Letters

Letters 08-31-2015

Inalienable Rights This is a response to the “No More State Theatre” in your August 24th edition. I think I will not be the only response to this pathetic and narrow-minded letter that seems rather out of place in the northern Michigan that I know. To think we will not be getting your 25 cents for the movie you refused to see, but more importantly we will be without your “two cents” on your thoughts of a marriage at the State Theatre...

Enthusiastically Democratic Since I was one of the approximately 160 people present at when Senator Debbie Stabenow spoke on August 14 in Charlevoix, I was surprised to read in a letter to Northern Express that there was a “rather muted” response to Debbie’s announcement that she has endorsed Hillary Clinton for president...

Not Hurting I surely think the State Theatre will survive not having the homophobic presence of Colleen Smith and her family attend any matinees. I think “Ms.” Smith might also want to make sure that any medical personnel, bank staff, grocery store staff, waiters and/or waitress, etc. are not homosexual before accepting any service or product from them...

Stay Home I did not know whether to laugh or cry when I read the letter of the extremely homophobic, “disgusted” writer. She now refuses to patronize the State Theatre because she evidently feels that its confines have been poisoned by the gay wedding ceremony held there...

Keep Away In response to Colleen Smith of Cadillac who refused to bring her family to the State Theatre because there was a gay wedding there: Keep your 25 cents and your family out of Traverse City...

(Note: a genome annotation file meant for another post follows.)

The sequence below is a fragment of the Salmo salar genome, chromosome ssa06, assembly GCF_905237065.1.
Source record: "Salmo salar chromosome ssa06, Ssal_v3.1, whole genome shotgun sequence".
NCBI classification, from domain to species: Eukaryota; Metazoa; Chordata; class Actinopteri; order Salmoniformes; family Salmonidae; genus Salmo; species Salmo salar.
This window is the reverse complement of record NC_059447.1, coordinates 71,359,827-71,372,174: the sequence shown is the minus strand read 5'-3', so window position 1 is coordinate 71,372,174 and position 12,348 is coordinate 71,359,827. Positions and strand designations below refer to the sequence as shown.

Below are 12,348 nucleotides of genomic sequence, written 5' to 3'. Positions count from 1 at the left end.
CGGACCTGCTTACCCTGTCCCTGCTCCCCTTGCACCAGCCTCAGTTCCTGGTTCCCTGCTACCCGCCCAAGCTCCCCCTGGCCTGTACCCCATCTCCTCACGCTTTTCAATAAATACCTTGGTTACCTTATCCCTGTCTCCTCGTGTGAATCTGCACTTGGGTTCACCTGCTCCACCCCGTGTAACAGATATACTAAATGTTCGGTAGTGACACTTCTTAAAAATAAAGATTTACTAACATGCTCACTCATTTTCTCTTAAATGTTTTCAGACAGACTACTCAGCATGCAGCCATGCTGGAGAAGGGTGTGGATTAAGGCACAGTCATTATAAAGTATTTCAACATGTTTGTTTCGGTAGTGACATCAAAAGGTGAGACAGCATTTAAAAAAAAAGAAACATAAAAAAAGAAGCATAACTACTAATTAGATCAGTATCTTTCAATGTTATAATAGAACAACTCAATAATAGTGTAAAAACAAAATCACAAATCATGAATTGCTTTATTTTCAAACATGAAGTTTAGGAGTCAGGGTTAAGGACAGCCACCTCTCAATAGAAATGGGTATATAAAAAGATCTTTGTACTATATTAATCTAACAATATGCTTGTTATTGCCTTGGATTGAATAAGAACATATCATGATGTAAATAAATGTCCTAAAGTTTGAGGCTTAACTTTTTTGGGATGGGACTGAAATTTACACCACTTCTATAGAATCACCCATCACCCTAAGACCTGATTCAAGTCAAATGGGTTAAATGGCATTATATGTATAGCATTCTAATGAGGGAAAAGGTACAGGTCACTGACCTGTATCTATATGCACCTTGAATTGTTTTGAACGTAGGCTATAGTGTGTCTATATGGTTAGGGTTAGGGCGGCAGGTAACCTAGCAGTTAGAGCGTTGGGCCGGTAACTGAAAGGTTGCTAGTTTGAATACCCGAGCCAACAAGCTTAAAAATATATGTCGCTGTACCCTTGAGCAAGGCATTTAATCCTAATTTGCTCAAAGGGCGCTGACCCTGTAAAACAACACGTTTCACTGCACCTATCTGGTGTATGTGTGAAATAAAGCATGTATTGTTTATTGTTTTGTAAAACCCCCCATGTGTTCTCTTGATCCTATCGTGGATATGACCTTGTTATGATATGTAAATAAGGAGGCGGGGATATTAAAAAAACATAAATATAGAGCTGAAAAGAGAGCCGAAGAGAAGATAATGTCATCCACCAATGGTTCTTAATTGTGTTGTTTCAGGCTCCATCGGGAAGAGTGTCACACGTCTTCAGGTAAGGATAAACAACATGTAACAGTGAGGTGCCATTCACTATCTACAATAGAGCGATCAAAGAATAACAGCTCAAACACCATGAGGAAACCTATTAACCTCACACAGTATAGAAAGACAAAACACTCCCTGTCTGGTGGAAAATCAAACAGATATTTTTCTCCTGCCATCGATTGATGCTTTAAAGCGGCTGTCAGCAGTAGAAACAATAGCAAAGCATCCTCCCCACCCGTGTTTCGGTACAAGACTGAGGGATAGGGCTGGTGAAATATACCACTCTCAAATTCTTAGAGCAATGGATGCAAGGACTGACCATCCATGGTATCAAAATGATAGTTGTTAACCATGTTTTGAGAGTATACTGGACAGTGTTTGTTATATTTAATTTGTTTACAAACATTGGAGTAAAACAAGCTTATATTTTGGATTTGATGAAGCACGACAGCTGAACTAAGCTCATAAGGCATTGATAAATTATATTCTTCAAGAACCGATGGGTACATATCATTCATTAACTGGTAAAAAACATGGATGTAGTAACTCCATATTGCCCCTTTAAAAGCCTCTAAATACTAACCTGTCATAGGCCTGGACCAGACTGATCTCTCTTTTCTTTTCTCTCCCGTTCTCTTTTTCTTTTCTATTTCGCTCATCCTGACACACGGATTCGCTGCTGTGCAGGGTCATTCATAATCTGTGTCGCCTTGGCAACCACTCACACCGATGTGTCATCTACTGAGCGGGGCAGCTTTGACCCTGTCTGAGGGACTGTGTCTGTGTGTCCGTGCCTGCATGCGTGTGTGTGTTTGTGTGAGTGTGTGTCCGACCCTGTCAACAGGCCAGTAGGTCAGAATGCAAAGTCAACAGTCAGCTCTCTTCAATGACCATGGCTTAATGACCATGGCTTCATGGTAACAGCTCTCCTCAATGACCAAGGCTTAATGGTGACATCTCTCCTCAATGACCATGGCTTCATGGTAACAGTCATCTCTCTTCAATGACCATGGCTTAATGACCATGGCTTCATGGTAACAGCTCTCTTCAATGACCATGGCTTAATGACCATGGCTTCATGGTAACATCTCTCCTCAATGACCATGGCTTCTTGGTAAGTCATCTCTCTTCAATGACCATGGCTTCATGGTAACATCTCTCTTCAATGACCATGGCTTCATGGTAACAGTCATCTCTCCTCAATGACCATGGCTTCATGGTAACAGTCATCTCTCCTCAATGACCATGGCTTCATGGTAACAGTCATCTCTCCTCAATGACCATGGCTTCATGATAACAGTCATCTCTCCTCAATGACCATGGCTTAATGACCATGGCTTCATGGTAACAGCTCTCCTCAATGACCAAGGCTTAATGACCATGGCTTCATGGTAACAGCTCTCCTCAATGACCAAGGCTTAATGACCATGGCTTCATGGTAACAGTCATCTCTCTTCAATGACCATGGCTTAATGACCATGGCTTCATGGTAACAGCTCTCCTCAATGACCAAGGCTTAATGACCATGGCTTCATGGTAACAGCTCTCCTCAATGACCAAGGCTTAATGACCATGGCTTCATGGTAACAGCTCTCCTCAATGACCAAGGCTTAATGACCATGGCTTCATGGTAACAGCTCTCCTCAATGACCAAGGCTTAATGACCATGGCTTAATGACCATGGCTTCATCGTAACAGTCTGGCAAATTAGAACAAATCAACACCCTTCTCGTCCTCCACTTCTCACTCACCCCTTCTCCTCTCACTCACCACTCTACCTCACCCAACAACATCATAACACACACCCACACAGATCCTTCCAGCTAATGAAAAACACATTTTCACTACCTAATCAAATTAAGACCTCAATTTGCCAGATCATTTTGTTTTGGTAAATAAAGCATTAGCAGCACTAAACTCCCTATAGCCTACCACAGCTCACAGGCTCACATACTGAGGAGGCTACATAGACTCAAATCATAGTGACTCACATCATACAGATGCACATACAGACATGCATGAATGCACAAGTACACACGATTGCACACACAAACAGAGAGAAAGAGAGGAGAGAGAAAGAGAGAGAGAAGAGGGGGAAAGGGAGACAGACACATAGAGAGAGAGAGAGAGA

Celebrating Moore And A Theatre I was 10 years old when I had the privilege to see my first film at the State Theatre. I will never forget that experience. The screen was almost the size of my bedroom I shared with my older sister. The bursting sounds made me believe I was part of the film...

Outdated Thinking This letter is in response to Colleen Smith. She made public her choice to no longer go to the State Theater due to the fact that “some homosexuals” got married there. I’m not outraged by her choice; we don’t need any more hateful, self-righteous bigots in our town. She can keep her 25 cents...

Mackinac Pipeline Must Be Shut Down Crude oil flowing through Enbridge’s 60-yearold pipeline beneath the Mackinac Straits and the largest collection of fresh water on the planet should be a serious concern for every resident of the USA and Canada. Enbridge has a very “accident” prone track record...

Your Rights To Colleen, who wrote about the State Theatre: Let me thank you for sharing your views; I think most of us are well in support of the first amendment, because as you know- it gives everyone the opportunity to express their opinions. I also wanted to thank Northern Express for not shutting down these types of letters right at the source but rather giving the community a platform for education...

No Role Model [Fascinating Person from last week’s issue] Jada quoted: “I want to be a role model for girls who are interested in being in the outdoors.” I enjoy being in the outdoors, but I don’t want to kill animals for trophy...

Home · Articles · News · Art · Lewis and Clark
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Lewis and Clark

Kristi Kates - April 26th, 2010
Lewis and Clark make the trek to Petoskey
By Kristi Kates
During the first few years of the 1800s, Meriwether Lewis and William Clark embarked on the first serious overland expedition taken across the United States. Now, those intrepid explorers are making a trip to Petoskey with an exhibit at the public library.